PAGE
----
Overheard On Wall Street: Lower Oil, Leather Prices To Boost Footwear

courtesy of brand
Ugg Classic Luxe Collection, from left: Abree, Karisa and Abree short boot.
Courtesy of brand.

Another tumultuous week is in the books for Wall Street and all of those aboard the global stock market roller coaster ride that’s eked on during the latter part of the summer.

In addition to ongoing concerns over China’s economic woes, investors have been watching declining oil and leather prices in hopes that the latter could boost profit margins and the former could spur consumption.

Cowen & Co.’s team of refining analysts said, in an Aug. 27 report, that they expect gas prices of roughly $2.15 by year-end that could result in around $70 billion in savings for U.S. consumers.

While consumer gas savings over the past year have not translated into the retail sales gains that many footwear and apparel companies had been hoping for, Cowen’s footwear and apparel expert John Kernan noted that there could be a stronger uptick in consumption in the year ahead.

“Based on historical personal consumption expenditures trends, clothing and accessories spending could benefit by $1.8 billion to $2.4 billion through Fall 2016 in this scenario,” Kernan wrote in the Cowen report. “With oil prices down 60 percent year-over-year, lower costs of oil-based synthetic apparel and footwear should benefit athletic vendors.”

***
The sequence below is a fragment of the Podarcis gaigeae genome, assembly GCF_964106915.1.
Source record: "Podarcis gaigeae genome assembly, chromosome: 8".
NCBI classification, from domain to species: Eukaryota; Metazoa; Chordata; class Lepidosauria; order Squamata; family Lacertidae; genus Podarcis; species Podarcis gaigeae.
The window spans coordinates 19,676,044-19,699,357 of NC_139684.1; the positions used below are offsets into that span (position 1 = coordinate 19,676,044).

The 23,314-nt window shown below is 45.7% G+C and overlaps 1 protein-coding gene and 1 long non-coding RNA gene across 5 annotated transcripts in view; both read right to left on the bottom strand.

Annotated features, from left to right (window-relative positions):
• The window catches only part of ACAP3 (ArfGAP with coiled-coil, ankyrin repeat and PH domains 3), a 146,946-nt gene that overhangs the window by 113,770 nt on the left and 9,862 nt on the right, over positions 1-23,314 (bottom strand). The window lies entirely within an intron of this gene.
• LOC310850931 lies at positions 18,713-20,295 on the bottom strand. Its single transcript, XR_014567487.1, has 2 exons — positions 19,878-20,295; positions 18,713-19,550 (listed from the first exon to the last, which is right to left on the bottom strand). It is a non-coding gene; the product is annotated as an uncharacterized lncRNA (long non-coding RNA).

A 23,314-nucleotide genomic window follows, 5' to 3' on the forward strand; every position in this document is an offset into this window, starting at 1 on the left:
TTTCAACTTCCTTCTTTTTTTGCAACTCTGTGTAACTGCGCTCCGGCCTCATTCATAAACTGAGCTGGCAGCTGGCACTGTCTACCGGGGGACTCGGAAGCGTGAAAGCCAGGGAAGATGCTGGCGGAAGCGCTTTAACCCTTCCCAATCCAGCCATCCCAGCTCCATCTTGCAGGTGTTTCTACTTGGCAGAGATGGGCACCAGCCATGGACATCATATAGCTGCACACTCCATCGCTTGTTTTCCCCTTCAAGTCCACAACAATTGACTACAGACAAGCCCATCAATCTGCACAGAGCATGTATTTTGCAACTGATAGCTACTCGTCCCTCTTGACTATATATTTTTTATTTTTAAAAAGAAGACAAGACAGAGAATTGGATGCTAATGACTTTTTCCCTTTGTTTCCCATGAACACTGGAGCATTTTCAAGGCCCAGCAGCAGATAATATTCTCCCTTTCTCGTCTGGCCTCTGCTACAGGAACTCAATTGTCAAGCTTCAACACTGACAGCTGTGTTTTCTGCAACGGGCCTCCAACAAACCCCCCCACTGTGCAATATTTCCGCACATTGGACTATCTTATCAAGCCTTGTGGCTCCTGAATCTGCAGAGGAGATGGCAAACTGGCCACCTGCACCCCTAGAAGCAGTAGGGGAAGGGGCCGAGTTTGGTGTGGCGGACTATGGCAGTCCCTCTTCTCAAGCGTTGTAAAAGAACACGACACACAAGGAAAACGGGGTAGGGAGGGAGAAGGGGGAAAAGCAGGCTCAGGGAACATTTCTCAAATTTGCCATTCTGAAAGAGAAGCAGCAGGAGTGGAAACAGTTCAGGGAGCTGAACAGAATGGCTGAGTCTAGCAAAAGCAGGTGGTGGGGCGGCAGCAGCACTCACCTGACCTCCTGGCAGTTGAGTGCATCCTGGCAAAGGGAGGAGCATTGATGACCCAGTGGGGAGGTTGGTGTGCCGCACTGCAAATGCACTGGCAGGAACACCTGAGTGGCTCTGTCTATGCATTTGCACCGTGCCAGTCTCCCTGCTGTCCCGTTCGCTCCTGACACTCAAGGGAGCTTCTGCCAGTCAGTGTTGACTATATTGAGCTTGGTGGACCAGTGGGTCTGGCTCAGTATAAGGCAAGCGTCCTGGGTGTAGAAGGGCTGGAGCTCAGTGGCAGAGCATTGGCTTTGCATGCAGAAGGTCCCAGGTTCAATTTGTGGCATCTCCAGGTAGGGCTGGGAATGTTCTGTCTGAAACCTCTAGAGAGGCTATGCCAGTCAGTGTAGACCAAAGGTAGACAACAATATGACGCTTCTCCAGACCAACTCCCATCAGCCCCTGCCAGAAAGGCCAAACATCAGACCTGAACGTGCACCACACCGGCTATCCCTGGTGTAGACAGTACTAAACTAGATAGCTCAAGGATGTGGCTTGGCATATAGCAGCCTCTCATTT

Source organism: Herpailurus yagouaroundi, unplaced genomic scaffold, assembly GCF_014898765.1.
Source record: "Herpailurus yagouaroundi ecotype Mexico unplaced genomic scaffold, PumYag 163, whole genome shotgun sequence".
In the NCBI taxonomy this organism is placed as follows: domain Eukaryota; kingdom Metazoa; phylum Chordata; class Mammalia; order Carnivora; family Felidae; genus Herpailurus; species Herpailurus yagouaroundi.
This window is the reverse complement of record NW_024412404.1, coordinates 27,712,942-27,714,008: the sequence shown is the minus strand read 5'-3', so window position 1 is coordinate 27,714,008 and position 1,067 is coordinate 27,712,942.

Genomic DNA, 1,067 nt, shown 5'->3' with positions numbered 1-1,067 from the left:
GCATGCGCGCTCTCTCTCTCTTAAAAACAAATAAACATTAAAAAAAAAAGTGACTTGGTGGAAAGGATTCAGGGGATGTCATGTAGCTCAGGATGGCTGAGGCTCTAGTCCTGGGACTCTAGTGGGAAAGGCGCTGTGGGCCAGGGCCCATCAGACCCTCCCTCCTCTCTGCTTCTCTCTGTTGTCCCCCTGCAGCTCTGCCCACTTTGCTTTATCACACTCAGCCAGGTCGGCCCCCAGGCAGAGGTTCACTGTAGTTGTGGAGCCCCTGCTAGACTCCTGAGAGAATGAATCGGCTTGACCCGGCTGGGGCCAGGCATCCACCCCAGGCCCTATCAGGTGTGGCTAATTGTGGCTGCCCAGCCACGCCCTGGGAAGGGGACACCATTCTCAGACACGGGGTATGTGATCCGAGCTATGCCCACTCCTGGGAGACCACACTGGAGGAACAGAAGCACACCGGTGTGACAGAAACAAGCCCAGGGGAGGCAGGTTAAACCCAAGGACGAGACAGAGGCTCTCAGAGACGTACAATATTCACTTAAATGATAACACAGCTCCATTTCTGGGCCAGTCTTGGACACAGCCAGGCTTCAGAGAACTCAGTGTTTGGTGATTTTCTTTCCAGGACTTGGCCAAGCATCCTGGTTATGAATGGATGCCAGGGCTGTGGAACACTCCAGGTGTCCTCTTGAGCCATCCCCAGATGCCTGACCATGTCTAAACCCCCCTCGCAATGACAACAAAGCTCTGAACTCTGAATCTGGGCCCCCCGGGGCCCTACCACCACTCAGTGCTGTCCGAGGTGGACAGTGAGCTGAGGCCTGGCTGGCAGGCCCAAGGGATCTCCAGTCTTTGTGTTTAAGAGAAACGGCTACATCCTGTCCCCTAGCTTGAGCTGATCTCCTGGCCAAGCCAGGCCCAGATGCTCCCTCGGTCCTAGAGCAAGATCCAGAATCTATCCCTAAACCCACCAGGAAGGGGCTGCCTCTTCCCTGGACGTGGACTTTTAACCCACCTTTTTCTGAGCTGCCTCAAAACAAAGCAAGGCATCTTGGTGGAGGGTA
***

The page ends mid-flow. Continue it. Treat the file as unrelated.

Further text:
Kernan added that some vendors could see a mid-single-digit benefit to cost of goods sold but higher labor costs in Asia might have an offsetting effect.

“Innovation in athletically inspired apparel and footwear has provided merchandise margin stability and higher [return on investment capital] for Nike, Under Armour, VF Corp, Columbia Sportswear, Hanesbrands Inc. and Foot Locker while lower cost of goods sold could benefit into 2016,” Kernan said.

Macquarie Securities analyst Laurent Vasilescu also noted, in an Aug. 28 report on Caleres, that he expects lower input costs will be a meaningful tailwind for the company going forward.

“Caleres continues to work with partners to reduce costs, particularly on soles, to reflect the decline in petroleum prices year-over-year,” Vasilescu wrote. “With leather representing 30 percent of cost of goods sold for the footwear industry, Caleres’ FY16 margins will also benefit from the recent decline in prices.”

In an Aug. 20 note, Vasilescu also called out VF Corp, Wolverine World Wide Inc., Deckers Brands, Columbia Sportswear, Nike and Genesco Inc. as potential benefactors of the 40 percent decline in leather prices over the last six months.